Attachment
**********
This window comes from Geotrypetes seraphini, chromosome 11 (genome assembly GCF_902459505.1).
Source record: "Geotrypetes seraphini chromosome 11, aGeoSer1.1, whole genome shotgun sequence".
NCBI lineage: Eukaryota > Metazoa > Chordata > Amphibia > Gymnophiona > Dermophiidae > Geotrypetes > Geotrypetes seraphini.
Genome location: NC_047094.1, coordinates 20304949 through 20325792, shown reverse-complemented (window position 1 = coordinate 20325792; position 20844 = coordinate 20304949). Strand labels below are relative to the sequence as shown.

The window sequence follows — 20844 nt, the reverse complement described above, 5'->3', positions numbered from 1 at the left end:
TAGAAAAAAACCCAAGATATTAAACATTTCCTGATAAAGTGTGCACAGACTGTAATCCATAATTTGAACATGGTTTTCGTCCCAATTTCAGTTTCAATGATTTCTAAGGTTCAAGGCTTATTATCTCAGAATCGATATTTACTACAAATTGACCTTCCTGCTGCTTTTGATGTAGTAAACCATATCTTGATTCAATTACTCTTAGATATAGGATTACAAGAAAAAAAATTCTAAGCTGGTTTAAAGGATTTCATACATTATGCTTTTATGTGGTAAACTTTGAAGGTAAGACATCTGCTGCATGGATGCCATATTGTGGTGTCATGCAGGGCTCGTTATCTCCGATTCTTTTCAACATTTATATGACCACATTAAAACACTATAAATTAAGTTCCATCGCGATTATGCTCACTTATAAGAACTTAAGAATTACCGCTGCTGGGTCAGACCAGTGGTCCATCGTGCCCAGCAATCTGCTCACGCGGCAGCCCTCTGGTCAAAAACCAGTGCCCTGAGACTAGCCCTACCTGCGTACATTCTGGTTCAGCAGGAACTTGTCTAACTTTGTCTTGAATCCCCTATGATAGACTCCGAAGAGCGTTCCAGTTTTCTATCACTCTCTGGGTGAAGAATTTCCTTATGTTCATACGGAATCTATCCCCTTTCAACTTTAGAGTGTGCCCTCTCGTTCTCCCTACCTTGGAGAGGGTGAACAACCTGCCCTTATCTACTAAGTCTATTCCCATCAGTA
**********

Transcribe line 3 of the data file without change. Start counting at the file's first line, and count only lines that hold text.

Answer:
NCBI lineage: Eukaryota > Metazoa > Chordata > Amphibia > Gymnophiona > Dermophiidae > Geotrypetes > Geotrypetes seraphini.